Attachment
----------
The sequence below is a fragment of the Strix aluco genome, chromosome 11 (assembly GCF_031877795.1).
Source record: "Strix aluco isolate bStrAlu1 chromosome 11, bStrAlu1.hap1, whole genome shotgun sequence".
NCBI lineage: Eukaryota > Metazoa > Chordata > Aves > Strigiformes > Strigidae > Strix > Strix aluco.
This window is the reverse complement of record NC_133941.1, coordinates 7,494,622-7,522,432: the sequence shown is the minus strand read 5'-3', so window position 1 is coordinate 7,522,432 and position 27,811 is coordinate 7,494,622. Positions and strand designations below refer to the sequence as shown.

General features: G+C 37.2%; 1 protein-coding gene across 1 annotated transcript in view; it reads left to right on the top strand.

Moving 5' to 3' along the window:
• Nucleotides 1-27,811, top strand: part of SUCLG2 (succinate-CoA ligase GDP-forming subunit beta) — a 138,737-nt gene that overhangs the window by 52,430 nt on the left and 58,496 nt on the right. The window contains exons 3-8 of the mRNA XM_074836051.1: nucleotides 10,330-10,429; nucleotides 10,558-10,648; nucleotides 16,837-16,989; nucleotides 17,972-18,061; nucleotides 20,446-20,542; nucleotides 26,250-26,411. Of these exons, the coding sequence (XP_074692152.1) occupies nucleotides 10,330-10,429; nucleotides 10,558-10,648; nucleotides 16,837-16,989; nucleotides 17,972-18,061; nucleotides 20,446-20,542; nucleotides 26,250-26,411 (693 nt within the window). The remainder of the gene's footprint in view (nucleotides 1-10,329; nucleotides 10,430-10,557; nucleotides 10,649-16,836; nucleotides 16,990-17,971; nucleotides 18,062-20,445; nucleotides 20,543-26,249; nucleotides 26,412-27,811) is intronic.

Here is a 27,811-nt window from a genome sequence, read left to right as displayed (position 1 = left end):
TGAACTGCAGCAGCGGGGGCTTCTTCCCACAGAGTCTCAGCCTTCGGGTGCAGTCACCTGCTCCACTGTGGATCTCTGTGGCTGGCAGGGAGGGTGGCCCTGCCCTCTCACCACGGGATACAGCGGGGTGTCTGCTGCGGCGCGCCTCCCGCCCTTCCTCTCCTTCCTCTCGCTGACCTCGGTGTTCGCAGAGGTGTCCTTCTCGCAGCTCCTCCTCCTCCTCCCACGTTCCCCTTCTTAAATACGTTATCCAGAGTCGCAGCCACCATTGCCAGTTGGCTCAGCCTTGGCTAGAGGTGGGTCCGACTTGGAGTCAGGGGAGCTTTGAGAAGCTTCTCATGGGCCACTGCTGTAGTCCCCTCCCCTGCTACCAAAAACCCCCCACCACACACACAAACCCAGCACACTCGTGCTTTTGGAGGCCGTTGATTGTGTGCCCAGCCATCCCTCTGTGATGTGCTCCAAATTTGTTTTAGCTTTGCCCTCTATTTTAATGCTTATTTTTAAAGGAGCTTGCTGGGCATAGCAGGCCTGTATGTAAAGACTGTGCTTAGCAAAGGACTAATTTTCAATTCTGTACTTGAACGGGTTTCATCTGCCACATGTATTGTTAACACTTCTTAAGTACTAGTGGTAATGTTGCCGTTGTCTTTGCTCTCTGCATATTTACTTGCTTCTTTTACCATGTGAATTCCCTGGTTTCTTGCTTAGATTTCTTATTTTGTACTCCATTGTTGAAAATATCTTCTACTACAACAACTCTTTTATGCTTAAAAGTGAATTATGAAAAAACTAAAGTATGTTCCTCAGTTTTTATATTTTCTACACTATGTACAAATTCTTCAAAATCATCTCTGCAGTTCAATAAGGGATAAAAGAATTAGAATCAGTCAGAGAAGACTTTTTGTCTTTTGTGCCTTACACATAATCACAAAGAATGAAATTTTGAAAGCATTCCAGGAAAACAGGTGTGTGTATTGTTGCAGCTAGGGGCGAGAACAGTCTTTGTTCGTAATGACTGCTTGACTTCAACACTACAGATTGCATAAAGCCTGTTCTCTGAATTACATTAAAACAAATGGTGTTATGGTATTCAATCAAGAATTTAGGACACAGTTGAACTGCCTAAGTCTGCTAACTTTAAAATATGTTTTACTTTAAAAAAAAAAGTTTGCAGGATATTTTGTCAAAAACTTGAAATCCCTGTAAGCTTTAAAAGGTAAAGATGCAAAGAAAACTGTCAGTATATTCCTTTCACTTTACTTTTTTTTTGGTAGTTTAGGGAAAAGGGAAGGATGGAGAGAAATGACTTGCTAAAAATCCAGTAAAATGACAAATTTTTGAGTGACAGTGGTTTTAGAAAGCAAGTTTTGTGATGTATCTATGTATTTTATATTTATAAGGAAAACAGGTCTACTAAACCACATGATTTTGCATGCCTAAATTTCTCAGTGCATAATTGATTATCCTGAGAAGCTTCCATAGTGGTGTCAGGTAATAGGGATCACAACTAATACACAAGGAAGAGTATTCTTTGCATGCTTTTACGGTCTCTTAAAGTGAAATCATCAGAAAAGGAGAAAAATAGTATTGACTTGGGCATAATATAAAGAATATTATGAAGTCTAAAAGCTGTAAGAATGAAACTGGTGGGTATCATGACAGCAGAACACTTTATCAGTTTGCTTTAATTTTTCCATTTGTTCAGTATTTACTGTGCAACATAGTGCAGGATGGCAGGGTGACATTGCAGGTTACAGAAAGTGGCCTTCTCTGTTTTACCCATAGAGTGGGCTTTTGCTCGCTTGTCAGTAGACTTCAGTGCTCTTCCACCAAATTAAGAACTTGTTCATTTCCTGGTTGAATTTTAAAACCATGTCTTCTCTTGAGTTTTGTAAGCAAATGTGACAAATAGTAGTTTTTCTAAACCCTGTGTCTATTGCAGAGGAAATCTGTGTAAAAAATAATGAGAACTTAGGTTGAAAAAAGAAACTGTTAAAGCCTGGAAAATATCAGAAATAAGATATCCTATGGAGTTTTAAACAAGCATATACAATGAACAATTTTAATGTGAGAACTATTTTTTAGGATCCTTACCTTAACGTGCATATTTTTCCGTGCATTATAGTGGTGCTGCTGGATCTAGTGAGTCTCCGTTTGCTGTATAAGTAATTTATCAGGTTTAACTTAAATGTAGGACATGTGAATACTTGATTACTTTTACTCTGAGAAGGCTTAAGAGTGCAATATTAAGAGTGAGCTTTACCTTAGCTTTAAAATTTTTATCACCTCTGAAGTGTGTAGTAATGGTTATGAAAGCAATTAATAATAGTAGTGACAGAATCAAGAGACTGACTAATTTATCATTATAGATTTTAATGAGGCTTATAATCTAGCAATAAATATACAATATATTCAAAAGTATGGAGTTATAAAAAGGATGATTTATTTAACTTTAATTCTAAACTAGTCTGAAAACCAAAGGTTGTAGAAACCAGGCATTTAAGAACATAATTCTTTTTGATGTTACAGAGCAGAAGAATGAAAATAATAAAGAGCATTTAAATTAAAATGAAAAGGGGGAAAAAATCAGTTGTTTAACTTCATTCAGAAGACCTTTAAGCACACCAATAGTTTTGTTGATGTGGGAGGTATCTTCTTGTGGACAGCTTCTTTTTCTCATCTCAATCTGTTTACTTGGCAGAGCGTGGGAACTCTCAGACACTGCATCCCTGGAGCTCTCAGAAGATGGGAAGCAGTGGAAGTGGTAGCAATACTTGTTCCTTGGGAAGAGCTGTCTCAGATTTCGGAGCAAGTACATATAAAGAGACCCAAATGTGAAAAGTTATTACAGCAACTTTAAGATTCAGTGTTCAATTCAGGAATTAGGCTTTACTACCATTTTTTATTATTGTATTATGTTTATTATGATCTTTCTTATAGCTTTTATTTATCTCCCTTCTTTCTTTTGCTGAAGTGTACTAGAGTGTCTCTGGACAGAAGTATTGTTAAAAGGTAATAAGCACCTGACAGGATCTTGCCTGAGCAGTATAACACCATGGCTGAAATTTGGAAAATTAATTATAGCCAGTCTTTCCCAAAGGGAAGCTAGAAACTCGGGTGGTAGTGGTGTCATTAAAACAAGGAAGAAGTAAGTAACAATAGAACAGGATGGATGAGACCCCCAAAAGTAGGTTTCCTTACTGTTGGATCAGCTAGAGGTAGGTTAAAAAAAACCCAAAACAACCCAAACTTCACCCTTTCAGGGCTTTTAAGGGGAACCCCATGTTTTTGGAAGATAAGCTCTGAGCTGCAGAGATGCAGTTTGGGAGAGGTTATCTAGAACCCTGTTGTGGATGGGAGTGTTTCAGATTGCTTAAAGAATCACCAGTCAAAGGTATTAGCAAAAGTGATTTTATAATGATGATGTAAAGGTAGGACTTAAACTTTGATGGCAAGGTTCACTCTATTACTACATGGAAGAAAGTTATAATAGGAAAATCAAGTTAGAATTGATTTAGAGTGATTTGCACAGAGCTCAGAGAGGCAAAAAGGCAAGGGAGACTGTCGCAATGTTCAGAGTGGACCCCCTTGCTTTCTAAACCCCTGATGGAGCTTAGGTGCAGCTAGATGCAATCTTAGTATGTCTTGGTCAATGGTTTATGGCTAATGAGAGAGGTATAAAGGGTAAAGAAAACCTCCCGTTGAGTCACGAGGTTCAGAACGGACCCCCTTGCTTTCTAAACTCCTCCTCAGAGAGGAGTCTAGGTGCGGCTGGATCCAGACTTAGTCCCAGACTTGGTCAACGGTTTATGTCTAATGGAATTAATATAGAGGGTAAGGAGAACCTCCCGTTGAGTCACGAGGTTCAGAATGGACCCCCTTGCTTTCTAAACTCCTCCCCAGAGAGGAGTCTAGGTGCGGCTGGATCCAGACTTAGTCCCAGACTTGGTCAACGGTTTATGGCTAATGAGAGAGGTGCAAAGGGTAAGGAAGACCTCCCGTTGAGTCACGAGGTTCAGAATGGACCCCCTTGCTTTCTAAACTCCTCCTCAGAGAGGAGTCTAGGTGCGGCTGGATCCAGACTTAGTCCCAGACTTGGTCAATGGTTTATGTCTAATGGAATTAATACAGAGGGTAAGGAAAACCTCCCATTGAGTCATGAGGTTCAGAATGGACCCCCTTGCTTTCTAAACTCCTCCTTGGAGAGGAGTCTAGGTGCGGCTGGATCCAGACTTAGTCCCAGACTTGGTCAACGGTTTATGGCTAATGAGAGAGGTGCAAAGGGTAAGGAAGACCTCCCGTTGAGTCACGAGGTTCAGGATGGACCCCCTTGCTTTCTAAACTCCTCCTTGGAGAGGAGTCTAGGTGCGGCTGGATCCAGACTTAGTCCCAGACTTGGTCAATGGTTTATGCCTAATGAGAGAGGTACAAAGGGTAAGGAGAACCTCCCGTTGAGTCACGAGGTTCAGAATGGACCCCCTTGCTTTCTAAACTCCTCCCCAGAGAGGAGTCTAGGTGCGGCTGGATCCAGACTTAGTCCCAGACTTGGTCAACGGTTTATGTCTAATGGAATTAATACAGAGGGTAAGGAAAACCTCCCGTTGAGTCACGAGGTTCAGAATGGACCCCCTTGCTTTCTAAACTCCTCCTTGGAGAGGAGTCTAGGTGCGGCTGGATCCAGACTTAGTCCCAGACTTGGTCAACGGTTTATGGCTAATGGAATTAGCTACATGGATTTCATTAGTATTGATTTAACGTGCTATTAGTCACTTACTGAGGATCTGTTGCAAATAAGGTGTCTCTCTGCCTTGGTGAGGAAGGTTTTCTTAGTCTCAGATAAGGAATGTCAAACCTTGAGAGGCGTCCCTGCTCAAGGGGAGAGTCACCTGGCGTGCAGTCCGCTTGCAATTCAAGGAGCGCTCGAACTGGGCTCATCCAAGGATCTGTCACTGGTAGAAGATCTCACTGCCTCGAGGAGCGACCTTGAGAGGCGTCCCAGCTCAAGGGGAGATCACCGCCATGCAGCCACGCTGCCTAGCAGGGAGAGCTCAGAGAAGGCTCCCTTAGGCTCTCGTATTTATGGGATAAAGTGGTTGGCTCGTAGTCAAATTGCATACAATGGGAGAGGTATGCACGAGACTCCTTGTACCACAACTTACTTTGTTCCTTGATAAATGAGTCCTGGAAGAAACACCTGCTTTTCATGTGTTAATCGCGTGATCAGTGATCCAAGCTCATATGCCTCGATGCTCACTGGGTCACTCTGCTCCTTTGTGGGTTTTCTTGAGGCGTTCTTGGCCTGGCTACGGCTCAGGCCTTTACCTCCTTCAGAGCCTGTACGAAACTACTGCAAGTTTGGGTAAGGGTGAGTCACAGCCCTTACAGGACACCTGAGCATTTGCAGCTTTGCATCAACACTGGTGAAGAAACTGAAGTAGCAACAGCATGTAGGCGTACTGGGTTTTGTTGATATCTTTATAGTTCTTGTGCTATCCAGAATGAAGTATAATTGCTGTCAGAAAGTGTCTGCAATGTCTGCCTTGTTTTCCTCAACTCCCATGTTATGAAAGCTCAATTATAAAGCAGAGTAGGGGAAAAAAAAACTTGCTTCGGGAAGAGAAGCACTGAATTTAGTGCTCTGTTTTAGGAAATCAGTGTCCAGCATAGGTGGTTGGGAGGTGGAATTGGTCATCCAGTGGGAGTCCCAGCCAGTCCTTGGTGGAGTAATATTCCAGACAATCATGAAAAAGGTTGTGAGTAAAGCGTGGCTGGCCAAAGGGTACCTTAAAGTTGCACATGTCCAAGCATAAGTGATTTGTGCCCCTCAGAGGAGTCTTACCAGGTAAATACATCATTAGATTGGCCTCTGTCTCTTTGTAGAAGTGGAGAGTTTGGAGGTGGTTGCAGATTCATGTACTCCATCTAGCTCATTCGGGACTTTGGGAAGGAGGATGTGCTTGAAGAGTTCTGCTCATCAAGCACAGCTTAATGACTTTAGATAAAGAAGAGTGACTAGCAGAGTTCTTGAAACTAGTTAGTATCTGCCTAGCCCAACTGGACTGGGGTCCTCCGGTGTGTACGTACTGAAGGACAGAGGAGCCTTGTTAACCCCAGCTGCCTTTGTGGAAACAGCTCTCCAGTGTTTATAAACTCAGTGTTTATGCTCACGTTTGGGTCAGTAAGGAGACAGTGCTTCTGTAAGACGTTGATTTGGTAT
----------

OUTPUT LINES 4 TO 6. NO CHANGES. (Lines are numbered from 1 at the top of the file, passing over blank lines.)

This window is the reverse complement of record NC_133941.1, coordinates 7,494,622-7,522,432: the sequence shown is the minus strand read 5'-3', so window position 1 is coordinate 7,522,432 and position 27,811 is coordinate 7,494,622. Positions and strand designations below refer to the sequence as shown.

General features: G+C 37.2%; 1 protein-coding gene across 1 annotated transcript in view; it reads left to right on the top strand.

Moving 5' to 3' along the window: